In between lessons, students work independently to prepare data analysis reports and original final projects. Also, in order to have an impact on local communities and institutions, the students are actively supported by local associations that contribute with specific expertise in the field of open data or on specific topics such as environmental issues, anti-mafia activities, local transportation, etc. Furthermore, the European Commission’s network of information centres “Europe Direct” (EDIC), is involved supporting the activities and disseminating the results. On ASOC’s website there is a blog dedicated to sharing and disseminating the students’ activities on social networks (see here ASOC in numbers).

ASOC’s pedagogical methodology is centred on specific goals, well-defined roles and decision-making. This has allowed students to independently manage every aspect of their project activities, from the choice of research methods to how to disseminate the results. On the other hand, the teachers are also involved in an intensive community experience that allows them to learn not only from their own students, but also from the local community and from their fellow teaching peers involved in the project.

Screen Shot 2016-03-15 at 16.40.52

Ultimately, this takes the form of a collective civic adventure that improves the capacity to form effective social bonds and horizontal ties among the different stakeholders, actors of the local communities. In fact, detailed Open Data on specific public projects has enable new forms of analysis and storytelling focused on real cases developed in the students’ neighbourhoods. This, in turn, has the key goal of involving the policy-makers in a shared, participatory learning process, to improve both policy accountability and the capacity to respond to local needs.

Finally, ASOC’s key element is that the pedagogical methodology we have developed can be used as a learning pathway that can be adapted to different realities (e.g. different policy domains, from national to local, in different sectors) using different types of open data with comparable level of detail and granularity (e.g. detailed local budget data, performance data, research data, or any other type of data).

If you are interested in learning more from ASOC’s experience, you can read a case study which includes the results of the 2014-2015 edition on Ciociola, C., & Reggi, L. (2015). A Scuola di OpenCoesione: From Open Data to Civic Engagement. In J. Atenas & L. Havemann (Eds.), Open Data As Open Educational Resources: Case Studies of Emerging Practice.

You can also watch ASOC’s documentary video of the 2014-2015 edition here:

About the author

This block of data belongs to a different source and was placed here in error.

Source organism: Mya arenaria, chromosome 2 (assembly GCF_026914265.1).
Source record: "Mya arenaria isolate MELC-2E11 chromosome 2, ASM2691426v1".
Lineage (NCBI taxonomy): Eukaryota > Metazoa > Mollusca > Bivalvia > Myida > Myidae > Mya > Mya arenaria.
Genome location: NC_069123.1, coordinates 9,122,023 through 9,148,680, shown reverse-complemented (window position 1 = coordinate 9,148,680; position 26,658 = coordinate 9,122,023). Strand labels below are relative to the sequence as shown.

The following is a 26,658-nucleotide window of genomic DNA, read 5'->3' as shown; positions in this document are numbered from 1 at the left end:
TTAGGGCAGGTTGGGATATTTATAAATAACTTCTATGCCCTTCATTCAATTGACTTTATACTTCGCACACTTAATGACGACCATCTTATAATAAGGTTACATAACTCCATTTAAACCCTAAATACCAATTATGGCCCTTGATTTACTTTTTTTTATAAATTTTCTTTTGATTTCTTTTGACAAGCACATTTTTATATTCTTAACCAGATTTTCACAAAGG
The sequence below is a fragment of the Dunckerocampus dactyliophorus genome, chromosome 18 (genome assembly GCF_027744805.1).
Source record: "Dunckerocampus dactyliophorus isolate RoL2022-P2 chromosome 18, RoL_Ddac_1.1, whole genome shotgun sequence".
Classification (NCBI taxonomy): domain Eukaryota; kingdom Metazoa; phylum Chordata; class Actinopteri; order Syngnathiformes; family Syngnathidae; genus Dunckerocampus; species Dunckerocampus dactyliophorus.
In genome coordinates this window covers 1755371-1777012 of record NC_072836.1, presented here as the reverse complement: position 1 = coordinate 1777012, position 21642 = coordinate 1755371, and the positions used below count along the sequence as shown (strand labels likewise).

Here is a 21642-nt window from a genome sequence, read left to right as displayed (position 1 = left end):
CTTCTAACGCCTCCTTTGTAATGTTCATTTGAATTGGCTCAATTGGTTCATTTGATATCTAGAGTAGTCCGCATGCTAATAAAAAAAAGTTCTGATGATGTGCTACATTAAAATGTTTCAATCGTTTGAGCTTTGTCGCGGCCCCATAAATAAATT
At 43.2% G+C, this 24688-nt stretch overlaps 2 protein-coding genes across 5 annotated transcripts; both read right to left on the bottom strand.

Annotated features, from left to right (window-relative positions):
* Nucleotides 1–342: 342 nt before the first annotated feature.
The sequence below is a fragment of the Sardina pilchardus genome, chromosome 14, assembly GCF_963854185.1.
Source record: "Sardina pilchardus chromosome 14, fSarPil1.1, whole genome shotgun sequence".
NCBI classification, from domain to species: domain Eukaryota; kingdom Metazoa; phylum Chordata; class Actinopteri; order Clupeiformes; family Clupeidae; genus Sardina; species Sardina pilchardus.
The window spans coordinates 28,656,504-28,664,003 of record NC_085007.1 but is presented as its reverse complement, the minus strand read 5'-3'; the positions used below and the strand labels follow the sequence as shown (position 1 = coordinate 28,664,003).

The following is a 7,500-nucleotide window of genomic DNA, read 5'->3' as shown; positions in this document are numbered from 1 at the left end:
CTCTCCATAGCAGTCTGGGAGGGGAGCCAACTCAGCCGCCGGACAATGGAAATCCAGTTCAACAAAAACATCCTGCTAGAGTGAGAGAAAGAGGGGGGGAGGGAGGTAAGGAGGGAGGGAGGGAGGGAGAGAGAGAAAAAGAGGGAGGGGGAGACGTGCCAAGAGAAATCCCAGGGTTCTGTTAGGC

Screen Shot 2016-03-15 at 16.28.23

Chiara Ciociola Is the community manager of the project A Scuola di OpenCoesione at the Department for Cohesion Policies, Italian Presidency of the Council of Ministers. She holds a BA in Political Science, with a focus on New Media and Journalism at University of Florence and a MA in Digital Storytelling at University of Turin. In 2013 she founded Monithon Italia, a civil society initiative for citizen monitoring of EU-funded projects. Since 2011 she is a contributor of Neural magazine, a critical digital culture and new media arts magazine.


**Part of this article was originally published in the Open Education Europe blog as “OpenCoesione School” – An example of scalable learning format using OpenData as Educational Resources. We thank Maria Perifanou for sharing this post with us**.

Reflections from Policy Debate about copyright and education: How to ensure user rights in education? Copyright reform and Open educational resources

- November 23, 2015 in featured, guestpost, licensing, Open Educational Resources

Reported and written by: Sandra Kucina Softic, M. Sc.; University Computing Centre SRCE, Croatia

The debate ( was held at the European Union on November 17, 2015 and was hosted by Michal Boni, Member of European Parliament (MEP) from Poland. The debate focused in particular on user rights: the freedom of educators and learners to use resources in the process of education.

Introduction to the debate:

Freedom to use educational resources is a fundamental issue in education. It can be ensured either by copyright rules or through sharing of Open Educational Resources (OER). The European Commission communication on the modernisation of copyright rules has defined educational exceptions as an issue that requires action in the European reform planned for 2016. At the same time, recent policy developments once again prove the importance of Open Educational Resources: UNESCO members have just committed to supporting OERs within the Education 2030 Framework for Action. OECD will soon publish a new report on “Open Educational Resources. A Catalyst for Innovation”. The event will focus on the European level of policy making, with the goal of discussing possibilities of strengthening European policies and programs.